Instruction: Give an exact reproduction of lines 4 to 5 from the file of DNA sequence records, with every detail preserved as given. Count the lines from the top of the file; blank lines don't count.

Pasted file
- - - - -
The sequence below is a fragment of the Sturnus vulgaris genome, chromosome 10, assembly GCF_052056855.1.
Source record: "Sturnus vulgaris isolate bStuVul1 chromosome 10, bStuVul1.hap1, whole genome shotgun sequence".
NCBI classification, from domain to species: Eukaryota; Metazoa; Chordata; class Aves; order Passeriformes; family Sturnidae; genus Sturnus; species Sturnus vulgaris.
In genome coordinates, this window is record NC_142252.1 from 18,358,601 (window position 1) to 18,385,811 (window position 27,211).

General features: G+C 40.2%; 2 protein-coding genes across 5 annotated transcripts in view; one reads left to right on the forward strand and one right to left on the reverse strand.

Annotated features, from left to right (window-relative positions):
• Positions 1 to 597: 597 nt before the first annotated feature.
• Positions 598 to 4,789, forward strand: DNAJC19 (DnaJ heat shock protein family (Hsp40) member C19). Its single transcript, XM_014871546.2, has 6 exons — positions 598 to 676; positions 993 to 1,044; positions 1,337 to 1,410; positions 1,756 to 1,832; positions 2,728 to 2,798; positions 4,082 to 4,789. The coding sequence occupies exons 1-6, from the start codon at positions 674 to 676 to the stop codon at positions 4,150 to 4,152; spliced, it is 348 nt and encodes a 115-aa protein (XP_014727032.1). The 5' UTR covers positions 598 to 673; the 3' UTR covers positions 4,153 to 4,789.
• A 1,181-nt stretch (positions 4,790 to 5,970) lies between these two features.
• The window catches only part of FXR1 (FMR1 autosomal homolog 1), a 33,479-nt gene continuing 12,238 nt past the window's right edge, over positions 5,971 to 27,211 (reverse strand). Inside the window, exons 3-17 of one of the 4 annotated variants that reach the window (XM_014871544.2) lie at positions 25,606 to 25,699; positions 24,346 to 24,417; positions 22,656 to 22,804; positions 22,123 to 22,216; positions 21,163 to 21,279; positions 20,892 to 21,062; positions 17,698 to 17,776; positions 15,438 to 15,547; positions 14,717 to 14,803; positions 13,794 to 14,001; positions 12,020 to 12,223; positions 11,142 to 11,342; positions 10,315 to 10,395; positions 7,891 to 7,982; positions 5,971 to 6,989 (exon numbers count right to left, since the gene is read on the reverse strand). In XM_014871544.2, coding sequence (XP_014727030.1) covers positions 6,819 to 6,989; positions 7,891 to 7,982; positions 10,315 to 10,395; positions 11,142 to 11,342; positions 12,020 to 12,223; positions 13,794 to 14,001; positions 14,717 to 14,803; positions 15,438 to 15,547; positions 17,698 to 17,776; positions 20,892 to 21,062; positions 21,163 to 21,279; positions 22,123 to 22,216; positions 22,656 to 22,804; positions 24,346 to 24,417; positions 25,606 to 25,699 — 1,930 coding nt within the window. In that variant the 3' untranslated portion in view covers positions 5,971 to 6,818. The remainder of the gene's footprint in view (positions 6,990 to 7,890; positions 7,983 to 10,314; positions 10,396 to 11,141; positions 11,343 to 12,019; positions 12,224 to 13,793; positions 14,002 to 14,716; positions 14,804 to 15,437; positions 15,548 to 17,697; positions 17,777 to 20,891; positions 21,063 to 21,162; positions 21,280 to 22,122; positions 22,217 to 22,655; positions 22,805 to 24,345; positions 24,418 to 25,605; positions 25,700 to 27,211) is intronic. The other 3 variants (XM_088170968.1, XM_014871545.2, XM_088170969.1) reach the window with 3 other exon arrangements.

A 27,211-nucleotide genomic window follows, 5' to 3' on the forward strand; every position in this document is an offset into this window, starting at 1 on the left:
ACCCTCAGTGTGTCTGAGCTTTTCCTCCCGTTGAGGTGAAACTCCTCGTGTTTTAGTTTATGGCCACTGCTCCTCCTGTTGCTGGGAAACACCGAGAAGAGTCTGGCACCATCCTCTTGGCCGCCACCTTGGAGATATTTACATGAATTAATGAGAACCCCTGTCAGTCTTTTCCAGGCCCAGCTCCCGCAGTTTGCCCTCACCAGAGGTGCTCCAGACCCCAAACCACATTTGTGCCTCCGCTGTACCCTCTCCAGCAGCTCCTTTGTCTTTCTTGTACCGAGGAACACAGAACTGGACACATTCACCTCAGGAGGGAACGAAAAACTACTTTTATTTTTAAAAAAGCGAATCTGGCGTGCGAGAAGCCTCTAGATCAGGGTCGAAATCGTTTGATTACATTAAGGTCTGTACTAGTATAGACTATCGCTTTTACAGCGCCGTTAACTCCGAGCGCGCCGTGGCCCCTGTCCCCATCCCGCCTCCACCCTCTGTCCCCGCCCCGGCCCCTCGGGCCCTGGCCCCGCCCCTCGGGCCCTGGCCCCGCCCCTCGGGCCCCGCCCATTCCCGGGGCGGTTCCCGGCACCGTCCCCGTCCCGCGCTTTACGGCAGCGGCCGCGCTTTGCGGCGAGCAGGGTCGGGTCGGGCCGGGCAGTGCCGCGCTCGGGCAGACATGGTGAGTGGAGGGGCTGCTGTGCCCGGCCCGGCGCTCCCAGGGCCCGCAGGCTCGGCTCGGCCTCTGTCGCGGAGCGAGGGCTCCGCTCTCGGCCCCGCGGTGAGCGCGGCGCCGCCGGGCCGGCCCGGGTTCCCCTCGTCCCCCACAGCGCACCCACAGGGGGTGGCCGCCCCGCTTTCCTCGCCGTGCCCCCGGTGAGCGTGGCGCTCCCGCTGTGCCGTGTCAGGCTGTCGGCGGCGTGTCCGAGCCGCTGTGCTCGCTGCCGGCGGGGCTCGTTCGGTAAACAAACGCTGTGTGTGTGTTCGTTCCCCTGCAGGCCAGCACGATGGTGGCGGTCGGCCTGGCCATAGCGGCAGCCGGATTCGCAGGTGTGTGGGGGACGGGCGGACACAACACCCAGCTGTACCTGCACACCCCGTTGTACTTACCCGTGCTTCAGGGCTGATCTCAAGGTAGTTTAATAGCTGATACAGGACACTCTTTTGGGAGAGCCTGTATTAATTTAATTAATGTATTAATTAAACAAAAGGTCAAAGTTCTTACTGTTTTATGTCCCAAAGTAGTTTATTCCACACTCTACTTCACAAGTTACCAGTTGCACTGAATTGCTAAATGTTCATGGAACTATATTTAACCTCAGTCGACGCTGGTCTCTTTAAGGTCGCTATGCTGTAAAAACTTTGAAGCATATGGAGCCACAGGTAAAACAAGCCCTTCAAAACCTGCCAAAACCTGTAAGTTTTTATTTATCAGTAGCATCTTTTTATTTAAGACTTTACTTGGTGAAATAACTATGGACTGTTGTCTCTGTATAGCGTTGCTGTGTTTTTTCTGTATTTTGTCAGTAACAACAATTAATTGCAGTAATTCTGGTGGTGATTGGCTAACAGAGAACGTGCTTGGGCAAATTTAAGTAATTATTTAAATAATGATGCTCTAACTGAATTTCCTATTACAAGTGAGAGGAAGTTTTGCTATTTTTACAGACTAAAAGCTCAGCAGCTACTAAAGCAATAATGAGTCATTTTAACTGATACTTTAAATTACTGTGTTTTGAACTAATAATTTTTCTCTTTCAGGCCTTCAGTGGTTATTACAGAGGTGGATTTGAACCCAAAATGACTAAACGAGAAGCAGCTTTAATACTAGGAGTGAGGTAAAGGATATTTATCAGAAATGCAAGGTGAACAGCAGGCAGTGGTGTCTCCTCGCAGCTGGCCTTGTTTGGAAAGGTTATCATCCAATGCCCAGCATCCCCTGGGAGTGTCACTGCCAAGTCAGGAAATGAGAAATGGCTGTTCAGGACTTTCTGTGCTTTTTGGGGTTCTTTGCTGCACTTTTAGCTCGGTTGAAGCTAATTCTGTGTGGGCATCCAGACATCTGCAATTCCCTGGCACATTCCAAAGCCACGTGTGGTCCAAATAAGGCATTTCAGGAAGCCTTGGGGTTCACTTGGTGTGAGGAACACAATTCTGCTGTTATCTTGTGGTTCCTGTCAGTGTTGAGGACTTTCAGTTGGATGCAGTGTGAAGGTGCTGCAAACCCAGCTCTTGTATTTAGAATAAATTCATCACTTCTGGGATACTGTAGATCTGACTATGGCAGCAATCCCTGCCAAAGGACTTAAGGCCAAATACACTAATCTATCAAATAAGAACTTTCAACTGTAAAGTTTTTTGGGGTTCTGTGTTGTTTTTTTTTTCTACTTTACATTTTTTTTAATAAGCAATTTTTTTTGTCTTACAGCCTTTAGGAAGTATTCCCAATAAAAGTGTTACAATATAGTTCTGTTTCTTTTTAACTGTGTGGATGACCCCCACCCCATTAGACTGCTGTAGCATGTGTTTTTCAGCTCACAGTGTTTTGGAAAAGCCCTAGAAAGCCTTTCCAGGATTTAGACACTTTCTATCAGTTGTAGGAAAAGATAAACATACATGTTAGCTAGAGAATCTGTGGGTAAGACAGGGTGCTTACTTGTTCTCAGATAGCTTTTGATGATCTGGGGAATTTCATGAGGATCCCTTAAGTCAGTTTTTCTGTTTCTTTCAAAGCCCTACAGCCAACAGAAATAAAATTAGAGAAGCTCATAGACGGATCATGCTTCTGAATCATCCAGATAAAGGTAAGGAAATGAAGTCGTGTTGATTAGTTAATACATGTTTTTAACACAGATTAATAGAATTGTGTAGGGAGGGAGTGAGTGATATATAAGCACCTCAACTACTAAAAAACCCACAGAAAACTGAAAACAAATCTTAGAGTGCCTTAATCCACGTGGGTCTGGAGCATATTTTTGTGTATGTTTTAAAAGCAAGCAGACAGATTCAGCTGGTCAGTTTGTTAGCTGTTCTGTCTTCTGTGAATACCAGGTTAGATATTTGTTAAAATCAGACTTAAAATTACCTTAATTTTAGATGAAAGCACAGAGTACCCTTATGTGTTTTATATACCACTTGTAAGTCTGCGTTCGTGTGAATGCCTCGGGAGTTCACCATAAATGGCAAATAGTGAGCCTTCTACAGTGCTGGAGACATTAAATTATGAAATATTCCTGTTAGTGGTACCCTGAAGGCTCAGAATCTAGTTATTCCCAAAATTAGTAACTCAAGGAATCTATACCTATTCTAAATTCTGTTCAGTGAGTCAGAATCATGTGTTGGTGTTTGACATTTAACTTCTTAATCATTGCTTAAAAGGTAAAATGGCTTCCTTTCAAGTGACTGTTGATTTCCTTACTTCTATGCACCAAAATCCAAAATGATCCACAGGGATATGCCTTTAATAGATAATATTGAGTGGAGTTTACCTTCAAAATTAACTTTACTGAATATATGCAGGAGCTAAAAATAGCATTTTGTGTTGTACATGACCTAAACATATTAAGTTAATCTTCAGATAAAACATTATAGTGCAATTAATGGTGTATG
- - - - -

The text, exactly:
In genome coordinates, this window is record NC_142252.1 from 18,358,601 (window position 1) to 18,385,811 (window position 27,211).

General features: G+C 40.2%; 2 protein-coding genes across 5 annotated transcripts in view; one reads left to right on the forward strand and one right to left on the reverse strand.